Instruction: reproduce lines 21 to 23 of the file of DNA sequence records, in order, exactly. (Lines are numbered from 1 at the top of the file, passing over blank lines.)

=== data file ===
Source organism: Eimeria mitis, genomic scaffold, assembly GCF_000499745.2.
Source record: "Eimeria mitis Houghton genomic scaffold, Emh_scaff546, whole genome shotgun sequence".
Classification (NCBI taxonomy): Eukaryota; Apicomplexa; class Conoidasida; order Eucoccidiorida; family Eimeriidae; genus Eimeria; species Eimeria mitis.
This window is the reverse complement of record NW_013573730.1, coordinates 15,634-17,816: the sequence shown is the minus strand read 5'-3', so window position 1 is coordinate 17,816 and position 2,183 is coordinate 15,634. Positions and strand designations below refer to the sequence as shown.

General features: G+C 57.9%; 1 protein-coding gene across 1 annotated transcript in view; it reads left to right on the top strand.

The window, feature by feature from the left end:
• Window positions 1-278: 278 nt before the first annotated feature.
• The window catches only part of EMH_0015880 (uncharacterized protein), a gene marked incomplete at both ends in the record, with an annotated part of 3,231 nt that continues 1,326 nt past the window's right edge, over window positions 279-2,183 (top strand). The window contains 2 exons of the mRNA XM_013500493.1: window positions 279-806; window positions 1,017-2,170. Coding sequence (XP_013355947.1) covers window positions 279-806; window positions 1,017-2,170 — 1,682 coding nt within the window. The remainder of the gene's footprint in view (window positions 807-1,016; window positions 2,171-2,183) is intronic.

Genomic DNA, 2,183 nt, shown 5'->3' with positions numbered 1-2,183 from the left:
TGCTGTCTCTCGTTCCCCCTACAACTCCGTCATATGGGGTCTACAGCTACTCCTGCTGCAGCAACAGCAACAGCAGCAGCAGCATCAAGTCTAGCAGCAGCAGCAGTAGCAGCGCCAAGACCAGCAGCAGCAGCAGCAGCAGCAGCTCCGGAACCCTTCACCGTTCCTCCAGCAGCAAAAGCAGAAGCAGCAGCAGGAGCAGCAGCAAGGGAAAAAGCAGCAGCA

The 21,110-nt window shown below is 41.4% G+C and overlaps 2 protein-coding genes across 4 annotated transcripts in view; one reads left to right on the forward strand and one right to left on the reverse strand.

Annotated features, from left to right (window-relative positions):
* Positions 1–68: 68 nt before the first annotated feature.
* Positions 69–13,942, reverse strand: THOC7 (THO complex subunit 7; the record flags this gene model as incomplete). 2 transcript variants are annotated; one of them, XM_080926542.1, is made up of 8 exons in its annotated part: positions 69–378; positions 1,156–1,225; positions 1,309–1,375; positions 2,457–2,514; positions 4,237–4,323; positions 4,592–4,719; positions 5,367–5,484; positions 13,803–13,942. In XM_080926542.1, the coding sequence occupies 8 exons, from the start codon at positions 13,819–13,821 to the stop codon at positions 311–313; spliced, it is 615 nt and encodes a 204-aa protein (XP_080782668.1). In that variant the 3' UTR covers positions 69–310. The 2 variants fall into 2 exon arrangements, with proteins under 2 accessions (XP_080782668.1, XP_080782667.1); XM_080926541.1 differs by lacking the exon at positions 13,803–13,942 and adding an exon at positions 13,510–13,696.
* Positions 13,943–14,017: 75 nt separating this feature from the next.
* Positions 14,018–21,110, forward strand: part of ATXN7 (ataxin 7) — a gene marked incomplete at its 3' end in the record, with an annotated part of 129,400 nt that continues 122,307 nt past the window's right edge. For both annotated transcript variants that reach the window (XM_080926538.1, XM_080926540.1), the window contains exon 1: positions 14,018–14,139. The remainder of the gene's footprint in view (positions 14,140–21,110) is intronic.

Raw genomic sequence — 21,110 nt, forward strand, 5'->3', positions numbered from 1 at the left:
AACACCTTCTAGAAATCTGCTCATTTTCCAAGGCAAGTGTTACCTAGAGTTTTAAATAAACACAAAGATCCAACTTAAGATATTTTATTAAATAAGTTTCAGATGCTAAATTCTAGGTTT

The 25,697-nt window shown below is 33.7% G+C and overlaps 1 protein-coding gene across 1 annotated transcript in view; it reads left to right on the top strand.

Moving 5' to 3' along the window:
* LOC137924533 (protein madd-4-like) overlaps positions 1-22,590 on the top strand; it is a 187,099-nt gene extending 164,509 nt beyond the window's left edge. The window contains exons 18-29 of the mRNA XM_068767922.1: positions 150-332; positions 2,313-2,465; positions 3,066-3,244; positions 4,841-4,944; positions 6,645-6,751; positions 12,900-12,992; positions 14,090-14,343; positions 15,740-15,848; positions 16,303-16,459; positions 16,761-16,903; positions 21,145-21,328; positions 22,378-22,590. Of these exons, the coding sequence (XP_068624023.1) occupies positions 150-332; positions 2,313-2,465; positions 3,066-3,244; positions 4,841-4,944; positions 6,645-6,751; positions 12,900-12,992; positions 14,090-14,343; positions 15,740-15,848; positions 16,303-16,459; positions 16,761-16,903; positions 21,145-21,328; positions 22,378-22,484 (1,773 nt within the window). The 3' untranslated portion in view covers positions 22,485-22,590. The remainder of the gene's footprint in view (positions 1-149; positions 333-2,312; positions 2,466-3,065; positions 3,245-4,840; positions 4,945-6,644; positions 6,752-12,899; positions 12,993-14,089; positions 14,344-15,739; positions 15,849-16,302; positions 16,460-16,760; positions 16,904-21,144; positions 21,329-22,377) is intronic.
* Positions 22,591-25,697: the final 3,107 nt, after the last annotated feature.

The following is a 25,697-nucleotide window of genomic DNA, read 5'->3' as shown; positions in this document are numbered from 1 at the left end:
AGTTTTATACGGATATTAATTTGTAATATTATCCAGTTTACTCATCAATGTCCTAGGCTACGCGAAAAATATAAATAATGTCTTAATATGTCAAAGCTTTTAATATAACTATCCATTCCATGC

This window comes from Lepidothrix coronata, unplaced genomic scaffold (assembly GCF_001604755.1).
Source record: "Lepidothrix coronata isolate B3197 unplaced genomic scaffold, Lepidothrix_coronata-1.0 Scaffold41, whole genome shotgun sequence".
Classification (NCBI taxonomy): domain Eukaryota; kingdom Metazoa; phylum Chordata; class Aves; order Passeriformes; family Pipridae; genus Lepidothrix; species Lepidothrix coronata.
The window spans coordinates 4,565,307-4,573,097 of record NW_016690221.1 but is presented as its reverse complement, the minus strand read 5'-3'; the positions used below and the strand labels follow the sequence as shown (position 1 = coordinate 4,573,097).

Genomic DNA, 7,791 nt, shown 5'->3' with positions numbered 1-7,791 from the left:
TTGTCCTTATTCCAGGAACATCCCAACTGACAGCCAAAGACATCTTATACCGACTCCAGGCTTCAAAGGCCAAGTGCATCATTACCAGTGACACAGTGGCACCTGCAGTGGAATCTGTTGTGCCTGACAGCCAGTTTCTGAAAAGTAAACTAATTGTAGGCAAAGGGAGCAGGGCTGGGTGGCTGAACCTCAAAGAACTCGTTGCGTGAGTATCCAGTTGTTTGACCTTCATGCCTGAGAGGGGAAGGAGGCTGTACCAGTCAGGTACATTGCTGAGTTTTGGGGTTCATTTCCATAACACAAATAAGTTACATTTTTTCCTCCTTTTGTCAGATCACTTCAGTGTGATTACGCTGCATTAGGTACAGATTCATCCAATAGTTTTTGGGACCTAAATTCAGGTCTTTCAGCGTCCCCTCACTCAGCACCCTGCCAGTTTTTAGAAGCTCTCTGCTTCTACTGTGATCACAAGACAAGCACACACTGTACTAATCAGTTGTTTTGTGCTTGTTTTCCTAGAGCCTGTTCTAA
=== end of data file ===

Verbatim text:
* LOC137924533 (protein madd-4-like) overlaps positions 1-22,590 on the top strand; it is a 187,099-nt gene extending 164,509 nt beyond the window's left edge. The window contains exons 18-29 of the mRNA XM_068767922.1: positions 150-332; positions 2,313-2,465; positions 3,066-3,244; positions 4,841-4,944; positions 6,645-6,751; positions 12,900-12,992; positions 14,090-14,343; positions 15,740-15,848; positions 16,303-16,459; positions 16,761-16,903; positions 21,145-21,328; positions 22,378-22,590. Of these exons, the coding sequence (XP_068624023.1) occupies positions 150-332; positions 2,313-2,465; positions 3,066-3,244; positions 4,841-4,944; positions 6,645-6,751; positions 12,900-12,992; positions 14,090-14,343; positions 15,740-15,848; positions 16,303-16,459; positions 16,761-16,903; positions 21,145-21,328; positions 22,378-22,484 (1,773 nt within the window). The 3' untranslated portion in view covers positions 22,485-22,590. The remainder of the gene's footprint in view (positions 1-149; positions 333-2,312; positions 2,466-3,065; positions 3,245-4,840; positions 4,945-6,644; positions 6,752-12,899; positions 12,993-14,089; positions 14,344-15,739; positions 15,849-16,302; positions 16,460-16,760; positions 16,904-21,144; positions 21,329-22,377) is intronic.
* Positions 22,591-25,697: the final 3,107 nt, after the last annotated feature.

The following is a 25,697-nucleotide window of genomic DNA, read 5'->3' as shown; positions in this document are numbered from 1 at the left end: